Guy's Gal

MF: Who would win in a fight between Lois and Miss Swan?

AB: Well, Swan is well versed in martial arts-Swan Fu-and then Lois did some martial arts . . . but Lois is taller and younger. She might have an advantage power-wise, but Swan might be able to talk herself out of the fight to begin with.

MF: Do you have a favorite episode of Family Guy? One that was more fun and/or memorable to work on than others?

AB: There's one that I wish I could do over. The one where Peter builds a bar in the basement, and Lois becomes the entertainment there-she sings. And it was so early on in the show and in my relationship with Seth MacFarlane that I was just really nervous and so unsure of myself [with the singing], and Seth is such a music aficionado that it made me more nervous, so now I wish I could just call a mulligan on it and have a whole do-over. I think I know Lois better now-she's definitely changed a lot and grown and become looser, and her voice has changed, so it would be fun to have another go at that. But in terms of my favorite . . . that's such a hard question, and I always think next time I'll be prepared for it, and I never am. We have one coming up that I'm very excited about that I wrote. It's called "It Takes a Village Idiot and I Married One." It's kind of my homage to Hillary Clinton-Lois runs for mayor and wins. So I really wanted to do it with the coming elections, and we also have a book that's gonna come out with it at the same time; it's a companion piece poking fun at Hillary's book, It Takes a Village. But it's really just fun. The episode makes a small comment about most politicians having good intentions at the start and how what happens from there is inexplicable. [Laughs] So that's kind of a new favorite; I guess I keep having new favorites.

MF: What are the writing sessions like for Family Guy? Is it just crazy spontaneity or is it more measured and deliberate?

AB: It's a little of both. The process of completing one episode is nine months. So it's constantly being done in a round-you start one, it gets shipped off to start the animatic and animation process, and then you start another one, and another; so you have these plates constantly spinning. It's so different from a live-action sitcom in that you spend a week writing [the sitcom], you shoot it, and then it's over-it's never revisited. But this haunts you for nine months. You break the story ideas as a group-there are 15 writers, and then it's assigned to one writer. You get a lot of help, too-the room comes up with areas and gag ideas and joke ideas, and then you're sent off and you have two weeks to write your first draft. Then you come back, and sometimes they have you do a second draft, but if not, it's just brought into the room and a big rewrite is done by the whole group. It's brutal-it's just like dogs tearing at a carcass.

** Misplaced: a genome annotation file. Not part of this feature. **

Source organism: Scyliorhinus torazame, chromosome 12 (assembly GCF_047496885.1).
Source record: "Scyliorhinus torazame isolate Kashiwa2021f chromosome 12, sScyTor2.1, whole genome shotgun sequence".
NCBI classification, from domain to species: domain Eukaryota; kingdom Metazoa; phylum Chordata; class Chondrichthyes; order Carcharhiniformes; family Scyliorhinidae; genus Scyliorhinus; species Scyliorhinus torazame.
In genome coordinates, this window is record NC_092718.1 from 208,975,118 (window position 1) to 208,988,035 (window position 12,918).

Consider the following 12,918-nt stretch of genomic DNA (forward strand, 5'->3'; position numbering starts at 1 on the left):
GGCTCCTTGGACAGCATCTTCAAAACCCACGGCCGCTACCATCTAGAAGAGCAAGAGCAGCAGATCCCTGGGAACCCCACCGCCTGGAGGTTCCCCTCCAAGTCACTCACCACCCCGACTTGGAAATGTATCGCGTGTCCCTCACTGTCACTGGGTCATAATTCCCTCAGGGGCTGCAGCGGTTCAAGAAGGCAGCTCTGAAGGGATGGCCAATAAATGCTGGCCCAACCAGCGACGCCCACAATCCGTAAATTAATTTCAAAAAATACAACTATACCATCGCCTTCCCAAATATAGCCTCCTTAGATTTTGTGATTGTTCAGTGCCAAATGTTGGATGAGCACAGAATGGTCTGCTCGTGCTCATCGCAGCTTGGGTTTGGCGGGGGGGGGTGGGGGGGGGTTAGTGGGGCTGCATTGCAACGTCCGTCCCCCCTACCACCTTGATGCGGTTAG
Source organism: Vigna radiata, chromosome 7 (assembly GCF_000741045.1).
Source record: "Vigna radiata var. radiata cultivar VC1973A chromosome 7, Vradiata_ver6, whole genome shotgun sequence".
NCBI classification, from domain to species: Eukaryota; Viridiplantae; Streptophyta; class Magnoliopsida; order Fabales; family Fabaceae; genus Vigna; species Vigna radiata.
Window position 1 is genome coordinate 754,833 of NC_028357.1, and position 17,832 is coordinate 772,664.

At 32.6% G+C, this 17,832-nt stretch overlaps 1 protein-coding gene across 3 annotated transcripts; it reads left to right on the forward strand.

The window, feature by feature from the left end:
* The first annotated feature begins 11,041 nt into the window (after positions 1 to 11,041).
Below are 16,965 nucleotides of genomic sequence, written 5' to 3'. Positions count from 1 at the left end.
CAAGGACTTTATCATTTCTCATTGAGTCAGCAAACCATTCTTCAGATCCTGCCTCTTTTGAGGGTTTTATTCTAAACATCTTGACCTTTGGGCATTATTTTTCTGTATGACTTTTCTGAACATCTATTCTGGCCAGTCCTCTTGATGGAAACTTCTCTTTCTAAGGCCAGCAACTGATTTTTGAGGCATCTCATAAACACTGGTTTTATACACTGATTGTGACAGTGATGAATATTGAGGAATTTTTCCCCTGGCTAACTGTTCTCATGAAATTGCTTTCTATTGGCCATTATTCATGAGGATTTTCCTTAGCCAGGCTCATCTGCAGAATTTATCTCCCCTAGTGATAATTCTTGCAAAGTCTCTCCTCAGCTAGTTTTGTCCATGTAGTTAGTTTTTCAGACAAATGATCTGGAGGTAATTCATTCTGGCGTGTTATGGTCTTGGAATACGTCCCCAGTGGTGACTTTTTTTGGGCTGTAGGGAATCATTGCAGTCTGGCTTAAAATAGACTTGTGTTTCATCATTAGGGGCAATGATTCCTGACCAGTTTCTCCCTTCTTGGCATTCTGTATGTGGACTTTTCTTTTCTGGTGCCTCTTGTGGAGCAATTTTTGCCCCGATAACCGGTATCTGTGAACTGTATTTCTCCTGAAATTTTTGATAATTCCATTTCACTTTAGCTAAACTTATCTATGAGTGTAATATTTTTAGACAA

MF: How much of the original survives at that point?

AB: It's interesting, it really depends. If the story is strong and everything works and the structure is good, sometimes a lot of it can stay. A lot of times it's really no fault of the writer but something's just not working, and we'll have to throw out a whole section or a whole idea. So you can have a page-one rewrite and sometimes 75% to 80% of someone's draft is gone. When it's Seth's draft, generally there's less to rewrite, because it's his world-it's in his head and he knows what he wants and he's the one that we're working to please, so usually we like it if he does a script assignment, because we know it'll be that much less work in the rewrite. But then it goes off to be animated in the black-and-white animatic version, which is almost like still shots of the scenes that are put together to give you an idea of what it would look like. Then we screen the animatic when it comes back from being sketched or drawn, and we do a rewrite based on that animatic, which is usually rather large-at that point, we can still throw out almost the entire story if need be. So we do a rewrite based on that and then it goes off and gets color animation, and we have a color screening a month later, and at that time we do another rewrite. And then right before it airs there's usually another rewrite based on censor standards, broadcasting issues, or some things that are no longer current. So it's one of the most difficult writing processes that most of the writers have ever experienced, because it never goes away, but I think it makes it so funny and so fast and so dense, and it makes it a great show.


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